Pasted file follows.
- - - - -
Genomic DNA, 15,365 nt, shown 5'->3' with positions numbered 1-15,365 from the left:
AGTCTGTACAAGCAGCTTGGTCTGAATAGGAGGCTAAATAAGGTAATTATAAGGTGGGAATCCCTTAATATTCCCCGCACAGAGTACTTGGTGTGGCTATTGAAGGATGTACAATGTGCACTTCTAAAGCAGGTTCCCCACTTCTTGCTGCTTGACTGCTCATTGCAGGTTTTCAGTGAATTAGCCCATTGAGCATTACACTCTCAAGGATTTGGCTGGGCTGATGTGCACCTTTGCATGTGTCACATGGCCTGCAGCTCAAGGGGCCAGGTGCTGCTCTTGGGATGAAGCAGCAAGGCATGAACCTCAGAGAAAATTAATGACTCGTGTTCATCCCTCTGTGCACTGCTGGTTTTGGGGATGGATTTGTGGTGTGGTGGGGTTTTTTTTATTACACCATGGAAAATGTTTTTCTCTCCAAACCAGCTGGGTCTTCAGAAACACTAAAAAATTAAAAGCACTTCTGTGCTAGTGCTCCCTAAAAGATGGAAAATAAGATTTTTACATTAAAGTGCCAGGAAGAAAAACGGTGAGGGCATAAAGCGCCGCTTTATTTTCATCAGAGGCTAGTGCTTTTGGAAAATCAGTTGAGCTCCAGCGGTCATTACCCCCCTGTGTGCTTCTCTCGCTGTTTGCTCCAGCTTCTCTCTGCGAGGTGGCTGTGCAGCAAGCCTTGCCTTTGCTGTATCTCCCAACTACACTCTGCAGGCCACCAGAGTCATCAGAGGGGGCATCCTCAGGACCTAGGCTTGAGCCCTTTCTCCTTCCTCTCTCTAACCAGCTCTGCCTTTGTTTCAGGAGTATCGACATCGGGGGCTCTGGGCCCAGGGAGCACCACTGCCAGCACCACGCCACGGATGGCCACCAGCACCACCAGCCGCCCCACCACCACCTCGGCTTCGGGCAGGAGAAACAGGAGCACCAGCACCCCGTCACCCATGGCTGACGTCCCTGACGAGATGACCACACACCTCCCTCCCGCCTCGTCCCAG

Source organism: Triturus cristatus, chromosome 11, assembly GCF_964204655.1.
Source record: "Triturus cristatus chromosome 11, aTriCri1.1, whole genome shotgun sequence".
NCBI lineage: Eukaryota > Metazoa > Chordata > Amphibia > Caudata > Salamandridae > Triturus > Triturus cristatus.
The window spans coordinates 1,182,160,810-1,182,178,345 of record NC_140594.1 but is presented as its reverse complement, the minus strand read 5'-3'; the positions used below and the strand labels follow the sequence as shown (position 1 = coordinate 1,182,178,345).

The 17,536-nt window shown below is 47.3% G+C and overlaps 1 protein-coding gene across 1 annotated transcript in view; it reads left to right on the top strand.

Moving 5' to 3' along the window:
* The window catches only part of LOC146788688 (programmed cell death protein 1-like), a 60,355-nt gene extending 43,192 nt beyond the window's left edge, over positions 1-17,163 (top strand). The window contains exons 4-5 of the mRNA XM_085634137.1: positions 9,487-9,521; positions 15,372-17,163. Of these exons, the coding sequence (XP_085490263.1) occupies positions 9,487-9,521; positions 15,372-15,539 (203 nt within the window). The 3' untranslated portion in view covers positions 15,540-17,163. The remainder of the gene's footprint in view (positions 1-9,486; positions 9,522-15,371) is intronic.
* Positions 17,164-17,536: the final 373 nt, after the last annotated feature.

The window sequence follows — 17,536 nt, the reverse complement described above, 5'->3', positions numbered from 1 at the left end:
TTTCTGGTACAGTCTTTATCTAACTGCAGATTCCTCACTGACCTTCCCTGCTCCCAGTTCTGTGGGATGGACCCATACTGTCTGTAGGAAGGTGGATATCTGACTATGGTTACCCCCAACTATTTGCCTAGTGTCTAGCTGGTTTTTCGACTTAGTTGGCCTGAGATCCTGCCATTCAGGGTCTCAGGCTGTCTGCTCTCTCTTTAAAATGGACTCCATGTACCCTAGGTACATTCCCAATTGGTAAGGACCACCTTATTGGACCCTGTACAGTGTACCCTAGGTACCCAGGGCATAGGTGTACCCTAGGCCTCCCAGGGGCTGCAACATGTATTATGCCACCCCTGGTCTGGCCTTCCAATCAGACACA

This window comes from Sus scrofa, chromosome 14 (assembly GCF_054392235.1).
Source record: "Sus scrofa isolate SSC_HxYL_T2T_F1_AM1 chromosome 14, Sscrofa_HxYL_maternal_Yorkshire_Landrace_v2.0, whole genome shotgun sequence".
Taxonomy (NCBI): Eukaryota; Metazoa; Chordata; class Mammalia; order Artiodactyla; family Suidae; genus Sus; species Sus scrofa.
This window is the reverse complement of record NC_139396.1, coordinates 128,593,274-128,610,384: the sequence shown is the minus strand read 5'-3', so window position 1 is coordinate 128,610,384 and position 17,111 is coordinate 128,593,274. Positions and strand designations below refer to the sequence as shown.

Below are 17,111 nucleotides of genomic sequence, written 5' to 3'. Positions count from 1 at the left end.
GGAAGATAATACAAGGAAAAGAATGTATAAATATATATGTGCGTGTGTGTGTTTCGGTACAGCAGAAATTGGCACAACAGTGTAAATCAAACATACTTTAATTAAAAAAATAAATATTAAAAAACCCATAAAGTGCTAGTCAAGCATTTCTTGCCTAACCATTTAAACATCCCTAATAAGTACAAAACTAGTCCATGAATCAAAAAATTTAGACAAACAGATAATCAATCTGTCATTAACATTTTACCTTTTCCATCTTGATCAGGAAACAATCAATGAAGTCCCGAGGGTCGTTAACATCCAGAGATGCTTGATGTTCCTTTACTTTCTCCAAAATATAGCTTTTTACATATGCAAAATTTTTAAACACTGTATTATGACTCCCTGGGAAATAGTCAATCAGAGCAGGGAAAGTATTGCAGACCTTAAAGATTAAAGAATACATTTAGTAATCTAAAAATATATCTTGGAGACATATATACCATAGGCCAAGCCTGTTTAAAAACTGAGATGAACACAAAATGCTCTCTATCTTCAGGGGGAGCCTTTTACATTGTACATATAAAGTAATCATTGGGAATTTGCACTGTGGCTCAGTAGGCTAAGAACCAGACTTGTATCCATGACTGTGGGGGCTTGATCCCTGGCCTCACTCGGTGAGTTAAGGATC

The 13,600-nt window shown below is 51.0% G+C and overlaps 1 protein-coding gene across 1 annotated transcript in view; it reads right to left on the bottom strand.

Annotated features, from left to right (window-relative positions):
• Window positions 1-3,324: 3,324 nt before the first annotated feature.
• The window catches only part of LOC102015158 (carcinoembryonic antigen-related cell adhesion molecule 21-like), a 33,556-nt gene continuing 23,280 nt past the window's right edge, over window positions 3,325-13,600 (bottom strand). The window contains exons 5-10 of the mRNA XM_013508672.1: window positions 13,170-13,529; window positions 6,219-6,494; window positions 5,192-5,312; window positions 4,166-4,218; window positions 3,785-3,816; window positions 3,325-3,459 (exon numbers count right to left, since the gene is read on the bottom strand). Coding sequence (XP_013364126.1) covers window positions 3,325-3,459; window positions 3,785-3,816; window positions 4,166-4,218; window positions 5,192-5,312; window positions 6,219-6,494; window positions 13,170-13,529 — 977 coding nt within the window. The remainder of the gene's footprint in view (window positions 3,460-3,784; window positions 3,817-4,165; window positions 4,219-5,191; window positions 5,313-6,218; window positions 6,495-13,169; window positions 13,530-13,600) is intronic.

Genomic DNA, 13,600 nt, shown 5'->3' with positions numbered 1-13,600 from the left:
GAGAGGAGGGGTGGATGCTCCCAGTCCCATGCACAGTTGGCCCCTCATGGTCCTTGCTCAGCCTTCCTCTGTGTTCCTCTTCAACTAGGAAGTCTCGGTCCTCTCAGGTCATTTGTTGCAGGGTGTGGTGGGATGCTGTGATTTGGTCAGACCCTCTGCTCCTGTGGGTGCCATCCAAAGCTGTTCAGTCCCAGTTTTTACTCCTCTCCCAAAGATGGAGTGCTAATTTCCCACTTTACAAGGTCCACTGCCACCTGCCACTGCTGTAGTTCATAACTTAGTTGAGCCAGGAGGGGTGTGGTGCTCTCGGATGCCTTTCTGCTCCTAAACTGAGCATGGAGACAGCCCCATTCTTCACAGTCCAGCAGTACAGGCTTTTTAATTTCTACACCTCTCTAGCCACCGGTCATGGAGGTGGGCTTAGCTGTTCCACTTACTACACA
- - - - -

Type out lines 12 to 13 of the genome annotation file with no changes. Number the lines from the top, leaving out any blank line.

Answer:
TTTCTGGTACAGTCTTTATCTAACTGCAGATTCCTCACTGACCTTCCCTGCTCCCAGTTCTGTGGGATGGACCCATACTGTCTGTAGGAAGGTGGATATCTGACTATGGTTACCCCCAACTATTTGCCTAGTGTCTAGCTGGTTTTTCGACTTAGTTGGCCTGAGATCCTGCCATTCAGGGTCTCAGGCTGTCTGCTCTCTCTTTAAAATGGACTCCATGTACCCTAGGTACATTCCCAATTGGTAAGGACCACCTTATTGGACCCTGTACAGTGTACCCTAGGTACCCAGGGCATAGGTGTACCCTAGGCCTCCCAGGGGCTGCAACATGTATTATGCCACCCCTGGTCTGGCCTTCCAATCAGACACA

This window comes from Sus scrofa, chromosome 14 (assembly GCF_054392235.1).